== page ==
I didn't wake up one morning wanting to be a scale evangelist, honest. The urge grew gradually. But now, as America's kitchens fill with useless gadgets -- mango slicers, slider molds, cherry pitters, egg separators (what happened to hands?!) -- but still no scale in sight, I'm compelled to put on my Ernest Angley wig and spread the word.
It began when I set out to write a book about ratios -- that is, learning to cook using proportions of ingredients rather than set amounts. Not wanting to exclude people who didn't have a scale (i.e., most of America), I figured I needed to tell people that if they didn't have a scale, they could figure a cup of flour weighed about so many ounces.
So I scooped a cup of flour out of the bag and weighed it -- 5.15 ounces. I poured the same flour into a mixing bowl, stirred it with a whisk and then scooped a cup out of that -- 4.3 ounces. As I continued to weigh my flour as I moved through the book, I got weights for a cup of flour as high as 6 ounces and as low as 4 ounces.
It slowly dawned on me what this meant: If my recipe for bread told me to combine four cups of flour and 1 1/2 cups of water, there could be as much as a 50% difference in the amount of flour I used. The dough with more flour might be so dry and dense that kneading would be difficult. Anyone using it might well think, "This is a crummy recipe, and the person who wrote it doesn't know how to make bread!" At the same time, the one with less flour would be slack and sticky and difficult to work with.
How much in a cup?
The potential for a 50% difference in a main ingredient is a substantial hazard to home cooks. Imagine if you were making a custard and the instructions told you to add four eggs to two or three cups of milk? The custard with two cups of milk would set up perfectly and the one with three cups might look more like soup. And yet, when it comes to foods made with dry ingredients like flour, because we are so resistant to using scales, so wedded to our cup measures, we could forever be saddled with recipes that sometime work and sometimes don't.
Clearly, it's not necessarily the recipe that confounds our work in the kitchen so much as it is not having the right tools. Imagine a carpenter who had to trade in his folding ruler for a set of sticks that were cut at designated lengths: 1/2 inch, 1 inch, 2 inches, 4 inches and 12 inches. I wouldn't want him building my bookshelves.
A baker without a scale is in a similar predicament of imprecision. A cup of all-purpose flour in one kitchen will probably be a different amount than a cup of all-purpose flour in another. But a pound of flour in my kitchen will almost always be very close to a pound of flour in yours (give or take some humidity).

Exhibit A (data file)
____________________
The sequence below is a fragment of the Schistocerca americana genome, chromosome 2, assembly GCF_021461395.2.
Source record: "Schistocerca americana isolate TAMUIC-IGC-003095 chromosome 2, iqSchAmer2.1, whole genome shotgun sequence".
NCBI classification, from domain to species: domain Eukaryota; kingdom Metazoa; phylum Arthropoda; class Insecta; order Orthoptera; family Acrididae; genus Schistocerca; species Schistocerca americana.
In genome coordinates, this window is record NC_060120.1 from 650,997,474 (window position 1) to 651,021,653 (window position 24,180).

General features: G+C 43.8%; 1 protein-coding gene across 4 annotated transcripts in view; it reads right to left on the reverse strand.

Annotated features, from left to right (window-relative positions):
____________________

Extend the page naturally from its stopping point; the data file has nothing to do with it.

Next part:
The good folks at Cook’s Illustrated, whose super-nerd approach to cooking is dear to my heart, have addressed this, and while they too recommend measuring flour with a scale, not a cup, they nevertheless continue to give in to America's reluctance to own and use a scale, and so have done tests on the best way to measure flour by volume.
In a video on their site, they test dipping a cup into flour and sweeping off the excess with a knife, and spooning flour into the measuring cup. They recommend the dip-and-sweep method because it gives you more flour. And in my book, I suggest that people should figure a cup of flour weighs about 5 ounces.
But there's more to my scale evangelism than consistency. By learning to look at ingredients by weight, the hidden structures of cooking are revealed.
If I know that pasta dough is 3 parts flour and 2 parts egg, I can simply crack the eggs into the bowl (two large eggs weigh about 4 ounces) and pour in 3 parts flour (or 6 ounces to the two eggs). I can easily double that -- 8 ounces of eggs and 12 ounces of flour -- and still have perfect pasta dough every time.
Measuring by weight also makes mixing, cooking and cleaning up faster and easier.
For example: If I know that bread is 5 parts flour and 3 parts water, I can simply put my mixing bowl on a scale, hit the "tare" or zeroing button, and pour, say, 10 ounces of flour into the bowl, hit tare again, then pour in 6 ounces of water, and that, plus some yeast and salt, will give me a nice small loaf or enough dough for a medium pizza. All in about five minutes.
As more and more Americans head into the kitchen to cook, they increasingly look to professional kitchens to help guide them. One thing all pastry chefs will tell you is that using a scale is the best, easiest and most consistent way to measure. And not just flour, but eggs and oil and all the other fundamental ingredients that form the backbone of our cooking.
With all of our spending on kitchen tools, including ridiculous gadgets, fine knives and heavy-gauge sauté pans, it continues to astonish me that more attention isn't paid to the common scale.
Ruhlman is the author of "Ratio: The Simple Codes Behind the Craft of Everyday Cooking."Copyright © 2015, Los Angeles Times